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Posted: September 11, 2011 12:30 a.m.

Rowe: Looking back on Sept. 11

September 11 used to be just another date on the calendar, but two very different events soon changed that.

On Sept. 11, 1989, God blessed my husband and I with a beautiful baby girl. Our daughter was born at 6:54 a.m. and I remember the exact moment she let our her first cry. Her ‘birthday' is one I will never forget, spending those first hours getting to know my new daughter and bonding with her. I have watched her grow into a beautiful young woman that I am proud to call not only my daughter, but my very best friend. Looking back I recall many happy memories, milestones, achievements, little moments, big moments and many in between. The memories I cherish are as clear and surreal to me today as they were then.

Twelve years later, the morning of Sept. 11 became another day of significance that is burned into my mind. At 8:45 a.m., terrorists attacked the first of the twin towers in Manhattan, followed by a second attack at 9:03 a.m., a third crash at the Pentagon and yet a fourth attack in Shanksville, Penn.

It's hard to believe ten years have passed since then. For me it is no longer a distant memory or just another date on the calendar. The memory is just as clear today as it was ten years ago when the world changed forever because of four separate planes hijacked by terrorists that crashed and cost America almost three thousand innocent lives. Our world changed on Sept. 11, 2001 and it was an eye-opening experience for me as well as millions of others.

Time goes on and some things fade into our past, but we need to remember the events of 9/11 every day and every year. It's disturbing how far we have drifted from the pride and unity we felt in the aftermath. We need to remember, to cry, to pray, to be more conscious and aware of every moment of our life and not take one moment for granted.

Time halted that day as a nation desperately awaited more news and details. Families rushed home from work and school and watched as the events unfolded throughout the day. We saw the aftermath of the plane that crashed into the Pentagon, smoke, rubble and panic where two majestic towers once stood and sketchy reports of a fourth plane which failed to hit it's intended target after it was brought down by the brave souls aboard who attempted to take back the plane from the hijackers. We all kept anticipating another wave of attacks, which, by the grace of God, never happened.

The rest of the day can only be described as surreal as Americans were in a state of shock, fear and numbness as we watched the events unfold. In the days and weeks following 9/11, the networks replayed video of the terrorist's attacks repeatedly. The tone was marked by a range of emotions, shock, grief, emptiness and anger. Some groups encouraged Americans to move on, seek forgiveness; others encouraged Americans not to forget the events of that morning and the events that changed our world.

Out of the ashes of tragedy an almost unprecedented sense of American pride and unity arose, just the opposite effect of what the terrorists intended. The focus of our nation changed from trivial matters to a more serious one. Ten years ago, We the people, were united-we closed ranks, we waved our flags and displayed our colors and stood shoulder to shoulder, blacks, whites, Muslims, Jews, Christians, Democrats and Republicans mourning for our fellow Americans whose lives were stolen and cut short.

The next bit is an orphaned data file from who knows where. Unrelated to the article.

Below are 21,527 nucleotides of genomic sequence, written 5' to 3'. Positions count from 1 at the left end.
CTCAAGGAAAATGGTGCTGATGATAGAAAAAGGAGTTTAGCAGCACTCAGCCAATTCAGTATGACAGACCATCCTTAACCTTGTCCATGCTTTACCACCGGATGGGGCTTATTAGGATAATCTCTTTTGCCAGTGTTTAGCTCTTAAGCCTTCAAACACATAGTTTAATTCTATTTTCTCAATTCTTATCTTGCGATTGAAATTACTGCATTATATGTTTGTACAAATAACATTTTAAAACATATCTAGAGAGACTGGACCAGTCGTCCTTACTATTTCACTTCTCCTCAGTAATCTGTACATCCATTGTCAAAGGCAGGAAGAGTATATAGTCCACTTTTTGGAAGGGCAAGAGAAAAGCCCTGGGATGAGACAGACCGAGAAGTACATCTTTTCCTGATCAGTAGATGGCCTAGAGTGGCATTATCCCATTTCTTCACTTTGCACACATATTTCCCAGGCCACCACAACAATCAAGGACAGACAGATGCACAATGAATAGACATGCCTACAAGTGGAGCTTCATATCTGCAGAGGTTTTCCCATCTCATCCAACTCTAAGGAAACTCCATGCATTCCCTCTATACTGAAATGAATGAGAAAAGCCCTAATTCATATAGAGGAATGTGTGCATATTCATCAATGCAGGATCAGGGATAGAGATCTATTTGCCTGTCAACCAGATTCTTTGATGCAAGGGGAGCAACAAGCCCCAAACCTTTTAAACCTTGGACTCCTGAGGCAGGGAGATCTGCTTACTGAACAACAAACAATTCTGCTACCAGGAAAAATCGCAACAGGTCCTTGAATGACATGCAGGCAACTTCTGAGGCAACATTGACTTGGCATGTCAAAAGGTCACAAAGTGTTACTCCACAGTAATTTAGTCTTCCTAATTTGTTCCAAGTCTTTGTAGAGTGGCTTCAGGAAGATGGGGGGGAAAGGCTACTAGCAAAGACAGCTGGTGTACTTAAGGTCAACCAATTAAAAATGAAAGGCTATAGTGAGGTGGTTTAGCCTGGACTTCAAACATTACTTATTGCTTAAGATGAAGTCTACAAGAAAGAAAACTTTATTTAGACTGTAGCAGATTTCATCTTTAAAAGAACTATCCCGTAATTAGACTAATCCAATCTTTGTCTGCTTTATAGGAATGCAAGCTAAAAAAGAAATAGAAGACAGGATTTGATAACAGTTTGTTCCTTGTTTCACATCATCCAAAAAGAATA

I remember our family joining others at a church to pray for the victims, survivors and our nation on this tragic day, signing up to give blood and later decorating our Christmas tree with white lights, red and blue balls and miniature American flags. I still remember Alan Jackson on an awards show performing "Where Were You When The World Stopped Turning" - the song he wrote just weeks after 9/11 - and crying as the words poured from his heart with video footage playing in the background.

It is a catastrophe in itself that we have allowed ourselves, as a country, to become so divided and to stray so far from our principals and have not maintained that unity that we gained in the midst of great sorrow of 9/11. It's disturbing how far we have drifted from the pride and unity we felt in the aftermath. Maybe people want to forget the ugliness of it and the political ramifications that followed, but we should never forget. Take time to remember what we have lost as a nation and the 3,000 or so people who had their lives taken from them on that Tuesday morning, ten years ago. Remember the firefighters, policemen and other emergency personnel who went up into those twin towers even as they were about to fall down around them, sacrificing their own lives in an effort to save others. Remember the passengers of flights American 11, United 175, American 77 and on United 93, who chose to die fighting in an effort to save others. Remember the men and women of our armed services, who have laid their lives on the line to keep us safe every day.

What happened following 9/11 should make you proud to be an American - people reaching out across boundaries to help their neighbors and restoring a sense of pride among all mankind.

Every year I am reminded of these two very special yet different events that changed my life. Sept. 11 was never "just another day'"and it is even more special now, because of my very special daughter and the victims and their families of 9/11 whose lives were forever changed in one day. If we learned anything from the events of 9/11, it is to make the most of every day and every moment in it.

Beth Rowe may be reached at opieorowe@att.net.

 

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